Verse > Anthologies > Edmund Clarence Stedman, ed. > A Victorian Anthology, 1837–1895
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Edmund Clarence Stedman, ed. (1833–1908).  A Victorian Anthology, 1837–1895.  1895.
 
To a Moth That Drinketh of the Ripe October
 
Emily Pfeiffer (1841–90)
 
 
I
A MOTH belated, sun and zephyrkist,
Trembling about a pale arbutus bell,
Probing to wildering depths its honey’d cell,—
A noonday thief, a downy sensualist!
Not vainly, sprite, thou drawest careless breath,        5
Strikest ambrosia from the cool-cupp’d flowers,
And flutterest through the soft, uncounted hours,
To drop at last in unawaited death;
’T is something to be glad! and those fine thrills,
Which move thee, to my lip have drawn the smile        10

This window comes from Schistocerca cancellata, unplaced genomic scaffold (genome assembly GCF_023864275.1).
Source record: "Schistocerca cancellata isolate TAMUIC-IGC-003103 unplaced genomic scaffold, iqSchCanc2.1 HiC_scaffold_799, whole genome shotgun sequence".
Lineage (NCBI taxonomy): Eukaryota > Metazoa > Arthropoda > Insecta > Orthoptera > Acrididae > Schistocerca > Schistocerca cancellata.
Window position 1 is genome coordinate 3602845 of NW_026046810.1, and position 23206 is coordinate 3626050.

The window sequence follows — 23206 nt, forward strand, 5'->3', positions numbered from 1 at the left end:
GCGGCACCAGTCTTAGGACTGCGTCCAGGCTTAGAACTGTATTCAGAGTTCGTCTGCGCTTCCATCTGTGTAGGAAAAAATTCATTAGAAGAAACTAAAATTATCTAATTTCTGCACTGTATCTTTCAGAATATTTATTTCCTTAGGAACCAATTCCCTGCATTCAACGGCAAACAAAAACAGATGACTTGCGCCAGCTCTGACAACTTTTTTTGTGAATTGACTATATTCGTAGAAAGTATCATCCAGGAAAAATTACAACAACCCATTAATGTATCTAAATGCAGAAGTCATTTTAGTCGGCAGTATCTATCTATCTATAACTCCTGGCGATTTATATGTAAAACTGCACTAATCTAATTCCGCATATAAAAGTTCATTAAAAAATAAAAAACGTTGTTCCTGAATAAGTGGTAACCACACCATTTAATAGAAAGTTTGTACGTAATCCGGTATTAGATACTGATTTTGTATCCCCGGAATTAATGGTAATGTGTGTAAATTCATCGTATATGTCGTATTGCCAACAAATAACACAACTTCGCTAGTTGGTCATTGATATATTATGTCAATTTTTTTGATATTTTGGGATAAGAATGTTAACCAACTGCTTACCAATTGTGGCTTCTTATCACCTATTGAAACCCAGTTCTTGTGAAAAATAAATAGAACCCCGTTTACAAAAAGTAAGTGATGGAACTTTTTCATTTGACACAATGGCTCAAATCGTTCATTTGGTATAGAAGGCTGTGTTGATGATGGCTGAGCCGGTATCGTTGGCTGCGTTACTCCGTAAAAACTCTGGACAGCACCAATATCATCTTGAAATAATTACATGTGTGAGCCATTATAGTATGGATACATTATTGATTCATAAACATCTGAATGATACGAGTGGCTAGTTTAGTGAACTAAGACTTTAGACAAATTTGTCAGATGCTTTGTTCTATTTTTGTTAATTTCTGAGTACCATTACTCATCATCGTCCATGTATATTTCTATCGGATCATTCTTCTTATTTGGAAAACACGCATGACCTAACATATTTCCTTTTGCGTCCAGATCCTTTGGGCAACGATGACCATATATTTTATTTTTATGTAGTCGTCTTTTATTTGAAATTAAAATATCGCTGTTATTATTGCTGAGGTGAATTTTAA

Wherewith we look on joy. Drink! drown thine ills,
If ill have any part in thee; erewhile
May the pent force—thy bounded life, set free,
Fill larger sphere with equal ecstasy.
 
II
With what fine organs art thou dower’d, frail elf!
        15
Thy harp is pitch’d too high for dull annoy,
Thy life a love-feast, and a silent joy,
As mute and rapt as Passion’s silent self.
I turn from thee, and see the swallow sweep
Like a wing’d will, and the keen-scented hound        20
That snuffs with rapture at the tainted ground,—
All things that freely course, that swim or leap,—
Then, hearing glad voiced creatures men call dumb,
I feel my heart, oft sinking ’neath the weight
Of Nature’s sorrow, lighten at the sum        25
Of Nature’s joy; its half unfolded fate
Breathes hope—for all but those beneath the ban
Of the inquisitor and tyrant, man.
 

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